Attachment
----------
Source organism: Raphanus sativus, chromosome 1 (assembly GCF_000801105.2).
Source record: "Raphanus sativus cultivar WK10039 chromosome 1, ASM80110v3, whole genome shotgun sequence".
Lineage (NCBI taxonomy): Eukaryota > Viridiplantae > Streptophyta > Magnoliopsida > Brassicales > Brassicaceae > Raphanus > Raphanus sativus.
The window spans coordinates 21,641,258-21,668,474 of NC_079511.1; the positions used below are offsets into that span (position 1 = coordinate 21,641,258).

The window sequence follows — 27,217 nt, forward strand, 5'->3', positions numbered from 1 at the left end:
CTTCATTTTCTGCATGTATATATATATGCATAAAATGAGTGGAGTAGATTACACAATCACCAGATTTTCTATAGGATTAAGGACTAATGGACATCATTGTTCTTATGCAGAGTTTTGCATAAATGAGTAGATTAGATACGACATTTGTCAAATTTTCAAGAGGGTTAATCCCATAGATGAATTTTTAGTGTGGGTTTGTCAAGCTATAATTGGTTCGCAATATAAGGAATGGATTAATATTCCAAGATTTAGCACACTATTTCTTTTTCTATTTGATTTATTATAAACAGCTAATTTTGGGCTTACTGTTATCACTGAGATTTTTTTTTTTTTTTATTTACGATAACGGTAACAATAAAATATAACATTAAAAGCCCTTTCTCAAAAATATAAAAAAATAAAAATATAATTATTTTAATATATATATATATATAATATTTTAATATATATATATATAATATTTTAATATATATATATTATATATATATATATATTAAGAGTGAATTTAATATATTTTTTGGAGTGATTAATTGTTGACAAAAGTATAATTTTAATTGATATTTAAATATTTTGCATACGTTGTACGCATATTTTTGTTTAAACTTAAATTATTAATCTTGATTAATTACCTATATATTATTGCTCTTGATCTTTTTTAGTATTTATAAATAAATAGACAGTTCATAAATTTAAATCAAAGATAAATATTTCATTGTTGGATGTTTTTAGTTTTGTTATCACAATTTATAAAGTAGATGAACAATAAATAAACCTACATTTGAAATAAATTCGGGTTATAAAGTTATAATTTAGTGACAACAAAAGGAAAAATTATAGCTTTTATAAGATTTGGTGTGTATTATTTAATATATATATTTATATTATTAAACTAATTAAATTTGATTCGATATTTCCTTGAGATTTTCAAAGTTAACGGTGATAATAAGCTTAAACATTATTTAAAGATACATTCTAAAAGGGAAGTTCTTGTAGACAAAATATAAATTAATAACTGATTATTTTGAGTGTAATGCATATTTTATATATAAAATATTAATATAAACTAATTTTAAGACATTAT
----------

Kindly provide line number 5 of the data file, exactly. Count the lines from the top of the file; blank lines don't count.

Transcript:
The window sequence follows — 27,217 nt, forward strand, 5'->3', positions numbered from 1 at the left end: